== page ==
# High-Performance Simulation of Quantum Computation using QuIDDs George F. Viamontes, Manoj Rajagopalan, Igor L. Markov, and John P. Hayes Advanced Computer.

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High-Performance Simulation of Quantum Computation using QuIDDs George F. Viamontes, Manoj Rajagopalan, Igor L. Markov, and John P. Hayes Advanced Computer Architecture Laboratory University of Michigan

Problem  Simulation of quantum computing on a classical computer Requires exponentially growing time and memory resources using standard linear algebra  Goal: Improve classical simulation  Solution: Compress redundancy in the matrices and vectors used in quantum computing

Redundancy in Quantum Computing  Matrix representation of quantum gates contain block patterns  The Tensor (Kronecker) Product Create state vectors and operators involving multiple qubits Propagates block patterns in vectors and matrices

Example of Propagated Block Patterns Only TWO distinct blocks!

No Need to Repeat Identical Items  Analogy: ISP automated tech support system “We’re sorry, you are not supported under the terms and conditions of service” “Is it between 8AM and 4:30PM?” YES NO “Call back later”“Are you running Windows?” “Can you reboot the system?” Tech Support Dept. YES NO YES NO No Need to have separate copies of this message for each path that leads to it.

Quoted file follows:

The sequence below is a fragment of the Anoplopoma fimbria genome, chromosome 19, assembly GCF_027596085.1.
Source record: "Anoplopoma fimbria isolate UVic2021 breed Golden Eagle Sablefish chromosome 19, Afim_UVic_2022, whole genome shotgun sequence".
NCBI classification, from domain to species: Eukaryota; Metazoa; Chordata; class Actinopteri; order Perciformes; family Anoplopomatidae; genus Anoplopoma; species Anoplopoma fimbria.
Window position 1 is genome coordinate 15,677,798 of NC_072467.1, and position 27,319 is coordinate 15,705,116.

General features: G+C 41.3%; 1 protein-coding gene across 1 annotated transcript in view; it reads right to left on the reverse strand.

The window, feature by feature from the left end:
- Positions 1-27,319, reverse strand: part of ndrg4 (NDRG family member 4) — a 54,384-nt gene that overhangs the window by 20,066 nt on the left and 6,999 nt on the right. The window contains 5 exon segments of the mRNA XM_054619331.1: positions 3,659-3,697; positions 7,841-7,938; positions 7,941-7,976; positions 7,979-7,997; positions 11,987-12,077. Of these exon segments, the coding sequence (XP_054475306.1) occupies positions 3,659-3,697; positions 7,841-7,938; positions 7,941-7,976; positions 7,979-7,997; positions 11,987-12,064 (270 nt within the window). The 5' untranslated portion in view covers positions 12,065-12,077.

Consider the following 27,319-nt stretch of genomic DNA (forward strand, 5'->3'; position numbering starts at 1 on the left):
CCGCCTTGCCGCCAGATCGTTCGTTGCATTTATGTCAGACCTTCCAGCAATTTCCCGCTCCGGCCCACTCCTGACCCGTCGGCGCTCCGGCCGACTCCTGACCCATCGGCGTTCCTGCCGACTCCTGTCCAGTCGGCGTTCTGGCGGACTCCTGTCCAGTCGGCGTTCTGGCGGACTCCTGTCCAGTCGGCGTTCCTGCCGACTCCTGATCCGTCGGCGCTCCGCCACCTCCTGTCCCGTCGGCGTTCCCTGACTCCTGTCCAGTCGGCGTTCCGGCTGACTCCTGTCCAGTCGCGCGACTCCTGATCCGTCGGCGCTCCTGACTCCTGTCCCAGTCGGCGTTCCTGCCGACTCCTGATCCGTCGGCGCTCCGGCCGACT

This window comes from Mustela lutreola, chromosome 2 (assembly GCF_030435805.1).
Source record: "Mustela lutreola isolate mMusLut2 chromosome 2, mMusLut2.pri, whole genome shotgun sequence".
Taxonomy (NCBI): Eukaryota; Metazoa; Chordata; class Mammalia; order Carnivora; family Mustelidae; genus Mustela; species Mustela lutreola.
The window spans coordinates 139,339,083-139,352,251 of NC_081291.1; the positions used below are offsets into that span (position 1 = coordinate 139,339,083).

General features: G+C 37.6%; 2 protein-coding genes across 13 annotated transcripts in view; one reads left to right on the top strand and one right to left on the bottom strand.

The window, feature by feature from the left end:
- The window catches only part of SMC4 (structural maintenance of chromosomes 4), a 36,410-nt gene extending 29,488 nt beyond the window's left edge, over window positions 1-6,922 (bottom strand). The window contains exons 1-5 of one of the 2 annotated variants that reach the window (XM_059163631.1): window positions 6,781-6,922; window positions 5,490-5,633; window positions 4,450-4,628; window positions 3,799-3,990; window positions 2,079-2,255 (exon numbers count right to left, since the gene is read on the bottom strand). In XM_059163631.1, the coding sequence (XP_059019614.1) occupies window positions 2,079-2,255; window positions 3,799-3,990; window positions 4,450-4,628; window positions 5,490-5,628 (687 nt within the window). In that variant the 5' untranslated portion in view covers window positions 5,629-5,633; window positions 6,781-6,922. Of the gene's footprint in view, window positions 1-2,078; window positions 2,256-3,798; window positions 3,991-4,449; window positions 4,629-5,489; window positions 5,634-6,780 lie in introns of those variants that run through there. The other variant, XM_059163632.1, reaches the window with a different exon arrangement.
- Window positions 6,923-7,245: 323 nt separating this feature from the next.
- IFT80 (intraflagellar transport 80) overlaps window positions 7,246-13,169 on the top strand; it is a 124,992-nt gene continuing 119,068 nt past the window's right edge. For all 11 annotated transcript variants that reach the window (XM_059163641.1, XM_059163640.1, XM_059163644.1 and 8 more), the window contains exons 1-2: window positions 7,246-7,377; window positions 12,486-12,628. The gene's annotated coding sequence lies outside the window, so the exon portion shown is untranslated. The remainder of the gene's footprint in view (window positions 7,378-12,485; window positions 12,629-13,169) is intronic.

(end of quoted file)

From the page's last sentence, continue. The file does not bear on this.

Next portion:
Data Structure that Exploits Redundancy  Binary Decision Diagrams (BDDs) exploit repeated sub-structure  BDDs have been used to simulate classical logic circuits efficiently [1,2]  Example: f = a AND b a f b 10 Assign value of 1 to variable x Assign value of 0 to variable x

Some Basic BDD Properties   Number of nodes in BDD A is denoted as |A|  Most BDD operations are based on a recursive procedure called Apply Generally takes two BDDs, A and B, as arguments Apply(A,B) has space and time complexity: Apply is an algorithmic form of Boole’s Expansion

BDDs in Linear Algebra  Variants of BDDs have been used in other problem domains Algebraic Decision Diagrams (ADDs) treat variable nodes as matrix indices  ADDs compress repeated block patterns in matrices and vectors Linear Algebraic operations exist which manipulate ADDs in their compressed state

Quantum Information Decision Diagrams  Quantum Information Decision Diagrams (QuIDDs) An application of ADDs to the quantum computing domain  Similar structure to ADDs  Three types of nodes Row Column Terminal  Use modified form of ADD operations

QuIDD Structure  BDD variable ordering Defines the order in which different node types appear  QuIDD variable ordering interleaves row and column variables  Terminal nodes are always last

Quantum Circuit Simulation Issues Specific to QuIDDs  Use state vector representation Though QuIDDs can also model the density matrix representation in principle  Avoid multiplying operators together for efficiency Tensor products and matrix-vector multiplications are done however

QuIDD Vectors  Use column and terminal variables  Represent qubit state vectors  Some examples: f f 00 01 10 11 00 01 10 11 T T

QuIDD Matrices  Use row, column, and terminal variables  Represent gates or operators

Example: 2-Qubit Hadamard QuIDD f 00 01 10 11 10011100

QuIDD Operations  Based on the Apply algorithm [2,4] Construct new QuIDDs by traversing two QuIDD operands Perform “op” when terminals are reached (op can be *, +, etc.) The variable ordering directs the traversal General Form: f op g where f and g are QuIDDs, and x and y are variables in f and g, respectively